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COVID-19 leads to over 50 million more hungry people in Asia-Pacific

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Hunger rates in Asia-Pacific have increased by more then 50 million since the arrival of COVID-19.

COVID-19 led to rising food insecurity for around 54 million people living in the vast Asia-Pacific region during 2020, according to a joint UN agency report published on Wednesday.

The Food and Agriculture Organization (FAO), and UN Children’s Fund (UNICEF)’s 2021 Asia and the Pacific Regional Overview of Food Security and Nutrition also pointed out that as hunger increased, so too did access to sufficiently nutritious food.

Overall, more than 375 million in the region faced hunger during 2020, up from around 321 million in 2019.

Both agencies said that high levels of poverty continue to hold healthy diets out of reach for 1.8 billion people, while more than one billion did not have access to adequate food in 2020 – an increase of almost 150 billion in just 12 months.

Hunger and poor nutrition levels in Asia and the Pacific in 2019 were already concerning, but the pandemic has made this drastically worse, UNICEF and FAO insisted, before adding that even countries that had initially reported a limited number of COVID-19 cases had suffered the negative effects of containment measures.

COVID affect

In recent years, progress has stalled in reducing the number of undernourished, as witnessed in children under age five – more of whom are experiencing stunting.

And the coronavirus crisis has exacerbated that negative trend.

“While it is not yet possible to fully quantify the impact of the COVID-19 pandemic in 2020, clearly it has had a serious impact across the region”, FAO Assistant Director General and Regional Representative Jong-Jin Kim and UNICEF acting Regional Director for East Asia and the Pacific Marcoluigi Corsi said in the foreword.

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“Even countries that initially reported a limited number of COVID-19 cases experienced the negative effects of the containment measures, combined with people’s health concerns, that led to a major contraction of economic activity around the globe”.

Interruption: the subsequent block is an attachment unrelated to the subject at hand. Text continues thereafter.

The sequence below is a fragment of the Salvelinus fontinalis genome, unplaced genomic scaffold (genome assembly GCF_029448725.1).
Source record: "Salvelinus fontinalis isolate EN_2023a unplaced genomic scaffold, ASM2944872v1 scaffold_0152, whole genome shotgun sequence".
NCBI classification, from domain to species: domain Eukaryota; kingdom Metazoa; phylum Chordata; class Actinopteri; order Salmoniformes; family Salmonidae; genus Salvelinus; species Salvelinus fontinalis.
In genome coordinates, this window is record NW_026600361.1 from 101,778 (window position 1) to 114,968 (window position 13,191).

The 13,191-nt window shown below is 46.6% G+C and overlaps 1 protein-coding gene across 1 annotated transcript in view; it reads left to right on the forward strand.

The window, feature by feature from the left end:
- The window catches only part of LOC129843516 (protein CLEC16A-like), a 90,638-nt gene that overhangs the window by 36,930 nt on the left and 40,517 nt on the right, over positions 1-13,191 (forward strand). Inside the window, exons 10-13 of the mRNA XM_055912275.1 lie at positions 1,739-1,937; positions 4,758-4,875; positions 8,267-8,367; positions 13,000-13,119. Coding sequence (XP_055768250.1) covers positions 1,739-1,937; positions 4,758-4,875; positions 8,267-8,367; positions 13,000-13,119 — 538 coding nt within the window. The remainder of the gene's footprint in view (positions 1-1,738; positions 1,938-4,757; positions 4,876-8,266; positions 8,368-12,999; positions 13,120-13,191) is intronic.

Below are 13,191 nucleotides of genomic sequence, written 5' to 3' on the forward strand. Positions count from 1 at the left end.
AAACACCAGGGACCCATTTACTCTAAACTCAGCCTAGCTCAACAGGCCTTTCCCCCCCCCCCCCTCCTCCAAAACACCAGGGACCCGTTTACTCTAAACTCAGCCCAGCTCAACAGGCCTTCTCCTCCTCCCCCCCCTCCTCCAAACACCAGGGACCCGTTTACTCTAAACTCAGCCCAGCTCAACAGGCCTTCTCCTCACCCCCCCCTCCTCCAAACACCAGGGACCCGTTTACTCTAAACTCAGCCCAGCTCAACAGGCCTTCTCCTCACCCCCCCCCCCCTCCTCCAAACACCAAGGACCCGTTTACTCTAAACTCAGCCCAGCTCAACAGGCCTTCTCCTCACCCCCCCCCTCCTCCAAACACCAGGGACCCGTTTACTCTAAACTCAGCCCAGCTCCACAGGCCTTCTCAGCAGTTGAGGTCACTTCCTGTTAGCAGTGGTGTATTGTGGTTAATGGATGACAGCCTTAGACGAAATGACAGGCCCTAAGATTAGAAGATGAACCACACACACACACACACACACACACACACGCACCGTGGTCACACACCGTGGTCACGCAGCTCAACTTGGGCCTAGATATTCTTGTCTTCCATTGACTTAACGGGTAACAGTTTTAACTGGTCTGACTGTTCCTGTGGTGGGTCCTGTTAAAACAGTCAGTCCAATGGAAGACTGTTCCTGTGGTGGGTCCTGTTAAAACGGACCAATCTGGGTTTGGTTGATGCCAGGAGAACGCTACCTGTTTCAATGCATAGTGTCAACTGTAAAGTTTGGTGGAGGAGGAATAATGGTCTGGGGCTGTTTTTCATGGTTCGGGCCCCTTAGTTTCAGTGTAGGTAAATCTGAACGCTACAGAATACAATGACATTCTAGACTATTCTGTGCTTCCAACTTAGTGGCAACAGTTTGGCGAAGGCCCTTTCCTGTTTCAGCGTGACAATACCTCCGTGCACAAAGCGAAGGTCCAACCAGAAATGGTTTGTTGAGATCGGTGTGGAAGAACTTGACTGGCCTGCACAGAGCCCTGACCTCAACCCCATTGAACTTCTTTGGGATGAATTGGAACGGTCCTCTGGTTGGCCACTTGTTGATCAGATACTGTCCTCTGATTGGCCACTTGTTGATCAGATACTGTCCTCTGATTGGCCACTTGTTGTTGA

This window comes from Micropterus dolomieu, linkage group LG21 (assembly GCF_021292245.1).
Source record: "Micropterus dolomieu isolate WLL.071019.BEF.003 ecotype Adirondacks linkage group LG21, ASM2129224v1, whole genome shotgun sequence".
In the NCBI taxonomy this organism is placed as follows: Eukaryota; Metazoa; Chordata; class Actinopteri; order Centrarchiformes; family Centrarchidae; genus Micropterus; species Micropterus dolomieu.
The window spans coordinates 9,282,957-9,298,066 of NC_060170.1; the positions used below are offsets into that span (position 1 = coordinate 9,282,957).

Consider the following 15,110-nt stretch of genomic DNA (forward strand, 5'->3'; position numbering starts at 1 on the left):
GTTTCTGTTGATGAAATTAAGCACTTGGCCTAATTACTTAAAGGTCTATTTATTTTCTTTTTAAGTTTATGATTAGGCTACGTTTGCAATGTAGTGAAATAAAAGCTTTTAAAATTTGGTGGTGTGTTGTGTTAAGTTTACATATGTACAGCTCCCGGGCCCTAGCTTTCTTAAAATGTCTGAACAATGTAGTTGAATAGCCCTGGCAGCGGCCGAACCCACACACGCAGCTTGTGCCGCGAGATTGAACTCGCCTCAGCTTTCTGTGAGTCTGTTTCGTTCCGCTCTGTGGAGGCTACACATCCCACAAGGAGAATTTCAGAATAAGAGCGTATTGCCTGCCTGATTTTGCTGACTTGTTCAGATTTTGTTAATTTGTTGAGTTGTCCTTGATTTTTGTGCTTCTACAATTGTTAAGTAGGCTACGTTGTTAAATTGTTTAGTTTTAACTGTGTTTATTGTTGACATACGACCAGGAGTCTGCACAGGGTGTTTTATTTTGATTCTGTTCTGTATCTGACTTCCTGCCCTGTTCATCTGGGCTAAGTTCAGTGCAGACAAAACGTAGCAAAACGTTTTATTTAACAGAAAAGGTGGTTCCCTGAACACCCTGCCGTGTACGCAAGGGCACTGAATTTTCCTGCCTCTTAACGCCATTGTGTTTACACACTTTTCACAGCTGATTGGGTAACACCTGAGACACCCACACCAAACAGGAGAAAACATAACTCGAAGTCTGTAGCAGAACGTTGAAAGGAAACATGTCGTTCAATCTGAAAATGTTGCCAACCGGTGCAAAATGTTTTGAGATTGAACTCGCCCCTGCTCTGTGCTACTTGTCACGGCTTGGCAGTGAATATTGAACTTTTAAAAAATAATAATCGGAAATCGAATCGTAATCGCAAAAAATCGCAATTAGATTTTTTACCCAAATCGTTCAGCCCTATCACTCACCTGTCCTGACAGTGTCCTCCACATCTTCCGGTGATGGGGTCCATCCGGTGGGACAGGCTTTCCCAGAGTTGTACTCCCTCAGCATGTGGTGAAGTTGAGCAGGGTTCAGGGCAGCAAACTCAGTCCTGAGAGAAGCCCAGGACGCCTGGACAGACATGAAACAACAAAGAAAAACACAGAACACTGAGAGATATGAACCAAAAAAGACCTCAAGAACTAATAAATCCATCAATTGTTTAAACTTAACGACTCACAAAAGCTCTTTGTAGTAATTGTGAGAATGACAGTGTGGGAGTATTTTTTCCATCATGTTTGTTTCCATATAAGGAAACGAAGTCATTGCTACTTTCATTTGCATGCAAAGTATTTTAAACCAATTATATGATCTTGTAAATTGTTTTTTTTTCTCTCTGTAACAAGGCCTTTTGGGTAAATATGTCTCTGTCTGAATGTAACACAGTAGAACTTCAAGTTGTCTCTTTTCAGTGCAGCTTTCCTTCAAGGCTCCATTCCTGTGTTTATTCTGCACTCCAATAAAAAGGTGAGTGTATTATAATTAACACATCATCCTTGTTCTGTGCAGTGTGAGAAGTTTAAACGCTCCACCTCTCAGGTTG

Since then, the situation has worsened as disruption to food supply chains added to the problems.

Looking ahead

As bad as it is, the situation could have been even worse without the social protection measures put in place by Governments during the crisis.

“In building back better, future agri-food systems will have to provide better production, better nutrition, a better environment and better livelihoods”, the FAO and UNICEF Directors said.

To do that, the UN agencies stressed that the needs of small-scale, family farmers and indigenous people in the region must be met.

Food systems must also prioritize the dietary needs of vulnerable groups, including young children and women. 

Stepping up

“This year there are opportunities to begin the hard work of advancing food security and nutrition through transforming agri-food systems”, said the UN agency officials.

Pledges made at the 2021 UN Climate Change Conference (COP26), UN Food Systems Summit, and Nutrition for Growth Summit – during which FAO, the World Health Organization (WHO) and World Food Programme (WFP) explained how countries can promote more nutritious, desirable, context-appropriate school food that is sustainably produced – must be implemented.

“We must leverage the commitments made during these events to meet the second Sustainable Development Goal (SDG2) and eradicate food insecurity and malnutrition”, they concluded.

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